Smart speakers will likely outsell wearable devices this holiday season. That’s the latest prediction from analysts at eMarketer, which forecasts a slowing growth rate for devices like fitness trackers and smartwatches here in the U.S. The wearable market is continuing to grow, to be clear, but it’s struggling to reach the mainstream. Next year, only 20 percent of the U.S. adult population will use a wearable devices at least once a month, the firm says.
Note that eMarketer is looking at wearable usage and market penetration here, not sales.
That being said, the firm is estimating that usage of wearable will grow just 11.9 percent in 2018, rising from 44.7 million adult wearable users in 2017 to 50.1 million in 2018. As a percentage of the population, that’s a climb from 17.7 percent to 19.6 percent.
Things won’t improved much in the next few years, either, if the forecast holds out. The growth rate will slow to single digits in 2019. By 2021, eMarketer is estimating 59.5 million adult wearable users, representing 22.6 percent of the population.
The firm attributes the majority of the growth in the sector – a market today that’s dominated by fitness trackers – to new users of smartwatches, like the Apple Watch.
This news follows an earlier report where eMarketer had significantly downgraded its projections for wearable usage in the U.S. But it shouldn’t come as a surprise.
The relatively “modest” growth for the wearable market overall is something other analysts have pointed to, as well. Globally, the market saw just 7.3 percent growth in Q3 2017, according to IDC, for example. Canalys had reported in August 8 percent year-over-year growth, largely thanks to Xiaomi.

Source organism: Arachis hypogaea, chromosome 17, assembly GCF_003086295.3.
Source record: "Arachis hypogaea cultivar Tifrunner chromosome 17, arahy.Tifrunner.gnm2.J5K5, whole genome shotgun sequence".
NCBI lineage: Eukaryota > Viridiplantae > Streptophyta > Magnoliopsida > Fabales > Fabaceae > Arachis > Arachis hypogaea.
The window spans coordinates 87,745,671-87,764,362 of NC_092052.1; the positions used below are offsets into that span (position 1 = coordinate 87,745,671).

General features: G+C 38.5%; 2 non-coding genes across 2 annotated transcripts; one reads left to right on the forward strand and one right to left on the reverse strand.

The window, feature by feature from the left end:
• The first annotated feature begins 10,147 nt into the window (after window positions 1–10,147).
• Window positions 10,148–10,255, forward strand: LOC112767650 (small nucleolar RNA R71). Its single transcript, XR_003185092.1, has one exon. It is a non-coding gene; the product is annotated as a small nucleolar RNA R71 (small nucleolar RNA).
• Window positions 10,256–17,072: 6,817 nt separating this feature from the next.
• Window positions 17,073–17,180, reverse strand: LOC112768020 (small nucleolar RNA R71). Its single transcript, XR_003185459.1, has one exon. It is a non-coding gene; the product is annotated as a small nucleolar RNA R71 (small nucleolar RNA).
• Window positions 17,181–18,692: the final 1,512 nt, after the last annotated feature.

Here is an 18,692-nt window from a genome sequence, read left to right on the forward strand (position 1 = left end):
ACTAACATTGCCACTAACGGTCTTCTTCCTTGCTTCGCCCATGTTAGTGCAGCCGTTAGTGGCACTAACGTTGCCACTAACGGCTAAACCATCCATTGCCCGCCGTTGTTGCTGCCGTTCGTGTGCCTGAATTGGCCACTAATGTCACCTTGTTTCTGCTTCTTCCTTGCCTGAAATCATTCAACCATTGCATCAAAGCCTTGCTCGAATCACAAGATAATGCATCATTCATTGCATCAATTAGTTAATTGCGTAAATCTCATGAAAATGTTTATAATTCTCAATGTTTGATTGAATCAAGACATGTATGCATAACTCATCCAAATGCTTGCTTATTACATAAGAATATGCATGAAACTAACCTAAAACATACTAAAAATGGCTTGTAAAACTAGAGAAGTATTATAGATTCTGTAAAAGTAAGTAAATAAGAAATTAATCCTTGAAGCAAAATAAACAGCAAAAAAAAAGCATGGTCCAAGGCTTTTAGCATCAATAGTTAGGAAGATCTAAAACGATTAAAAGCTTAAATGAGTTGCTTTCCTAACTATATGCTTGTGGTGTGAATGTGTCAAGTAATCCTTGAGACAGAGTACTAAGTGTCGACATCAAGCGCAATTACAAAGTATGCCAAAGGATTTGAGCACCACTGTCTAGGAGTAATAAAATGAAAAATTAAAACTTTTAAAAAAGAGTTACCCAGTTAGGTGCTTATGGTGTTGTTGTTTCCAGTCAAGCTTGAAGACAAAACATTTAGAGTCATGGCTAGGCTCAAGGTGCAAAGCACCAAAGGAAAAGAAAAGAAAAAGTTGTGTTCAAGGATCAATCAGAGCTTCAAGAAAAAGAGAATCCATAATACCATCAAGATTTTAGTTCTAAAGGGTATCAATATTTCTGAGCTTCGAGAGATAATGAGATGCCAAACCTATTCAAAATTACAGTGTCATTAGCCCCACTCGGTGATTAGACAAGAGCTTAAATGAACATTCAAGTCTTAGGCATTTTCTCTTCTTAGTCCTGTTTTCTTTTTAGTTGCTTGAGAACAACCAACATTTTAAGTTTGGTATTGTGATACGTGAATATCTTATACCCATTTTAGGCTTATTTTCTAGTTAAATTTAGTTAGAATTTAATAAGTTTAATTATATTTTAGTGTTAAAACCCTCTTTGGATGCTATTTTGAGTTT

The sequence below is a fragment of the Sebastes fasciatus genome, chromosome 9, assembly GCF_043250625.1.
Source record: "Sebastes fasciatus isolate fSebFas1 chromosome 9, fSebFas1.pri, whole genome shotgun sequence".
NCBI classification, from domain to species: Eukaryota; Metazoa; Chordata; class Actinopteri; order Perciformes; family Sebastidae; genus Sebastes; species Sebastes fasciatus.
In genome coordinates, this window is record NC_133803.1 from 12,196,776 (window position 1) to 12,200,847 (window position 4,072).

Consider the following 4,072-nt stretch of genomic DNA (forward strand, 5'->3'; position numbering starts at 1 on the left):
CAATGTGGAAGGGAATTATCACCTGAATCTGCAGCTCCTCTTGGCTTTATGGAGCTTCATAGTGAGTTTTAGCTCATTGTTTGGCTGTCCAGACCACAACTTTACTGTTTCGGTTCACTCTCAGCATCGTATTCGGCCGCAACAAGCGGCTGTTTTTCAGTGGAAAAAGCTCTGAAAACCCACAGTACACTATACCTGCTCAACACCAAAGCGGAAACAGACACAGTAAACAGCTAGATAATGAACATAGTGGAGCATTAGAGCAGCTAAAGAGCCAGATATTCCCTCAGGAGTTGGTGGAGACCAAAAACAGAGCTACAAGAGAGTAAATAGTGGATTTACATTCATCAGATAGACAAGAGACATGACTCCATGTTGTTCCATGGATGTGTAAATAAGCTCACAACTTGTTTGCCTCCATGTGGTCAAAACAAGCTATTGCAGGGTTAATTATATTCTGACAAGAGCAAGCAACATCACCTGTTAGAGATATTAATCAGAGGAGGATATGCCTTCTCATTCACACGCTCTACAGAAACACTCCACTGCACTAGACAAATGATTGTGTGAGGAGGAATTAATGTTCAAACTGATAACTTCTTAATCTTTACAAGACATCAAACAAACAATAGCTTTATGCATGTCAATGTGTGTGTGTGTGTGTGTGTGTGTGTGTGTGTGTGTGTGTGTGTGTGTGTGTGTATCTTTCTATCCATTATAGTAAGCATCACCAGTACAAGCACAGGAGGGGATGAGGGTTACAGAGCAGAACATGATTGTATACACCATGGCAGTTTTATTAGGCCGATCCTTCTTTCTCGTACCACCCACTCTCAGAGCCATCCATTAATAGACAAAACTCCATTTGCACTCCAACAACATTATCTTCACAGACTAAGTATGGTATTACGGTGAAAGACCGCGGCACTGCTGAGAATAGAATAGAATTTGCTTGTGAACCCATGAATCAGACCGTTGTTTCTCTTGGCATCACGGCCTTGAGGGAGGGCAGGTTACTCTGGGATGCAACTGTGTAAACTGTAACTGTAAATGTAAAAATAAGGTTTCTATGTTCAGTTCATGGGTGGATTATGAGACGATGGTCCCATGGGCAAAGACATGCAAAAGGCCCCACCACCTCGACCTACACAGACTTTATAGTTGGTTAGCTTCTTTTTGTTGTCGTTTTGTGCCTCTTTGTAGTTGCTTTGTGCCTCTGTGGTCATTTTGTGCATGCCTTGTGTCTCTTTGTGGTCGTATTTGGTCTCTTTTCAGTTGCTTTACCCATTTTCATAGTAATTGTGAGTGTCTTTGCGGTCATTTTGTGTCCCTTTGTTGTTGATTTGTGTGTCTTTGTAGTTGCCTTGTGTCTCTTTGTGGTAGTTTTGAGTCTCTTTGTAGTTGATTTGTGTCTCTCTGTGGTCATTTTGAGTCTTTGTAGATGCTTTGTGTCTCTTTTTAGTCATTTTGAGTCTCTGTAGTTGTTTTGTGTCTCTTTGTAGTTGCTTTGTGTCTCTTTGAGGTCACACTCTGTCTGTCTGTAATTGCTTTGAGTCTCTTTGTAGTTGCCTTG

Gartner, meanwhile, had predicted 17 percent global growth in 2017, but counts things like Bluetooth headsets (such as AirPods), body-worn cameras, and head-mounted displays in its grouping, alongside smartwatches, fitness trackers, wristbands, and other health monitors.
According to eMarketer, the problem with wearables in the U.S., and smartwatches in particular, is their high cost combined with the fact that they haven’t really sold mainstream users on these being gadgets you simply can’t live without.
Instead, they still feel more like luxury items – things that are nice to have, but not necessary.
“Other than early adopters, consumers have yet to find a reason to justify the cost of a smartwatch, which can sometimes cost as much as a smartphone,” eMarketer forecasting analyst Cindy Liu said. “Instead, for this holiday season, we expect smart speakers to be the gift of choice for many tech enthusiasts, because of their lower price points.”
A holiday bump in smart speaker sales is almost a certainty at this point. Amazon’s top seller during the Black Friday holiday shopping weekend was the Echo Dot, for example, and Strategy Analytics recently predicted nearly 12 million smart speaker units sold in Q4 2017, bringing the year’s total to 24 million units.
eMarketer has also forecast 55 percent of U.S. households would have one of these devices by 2022.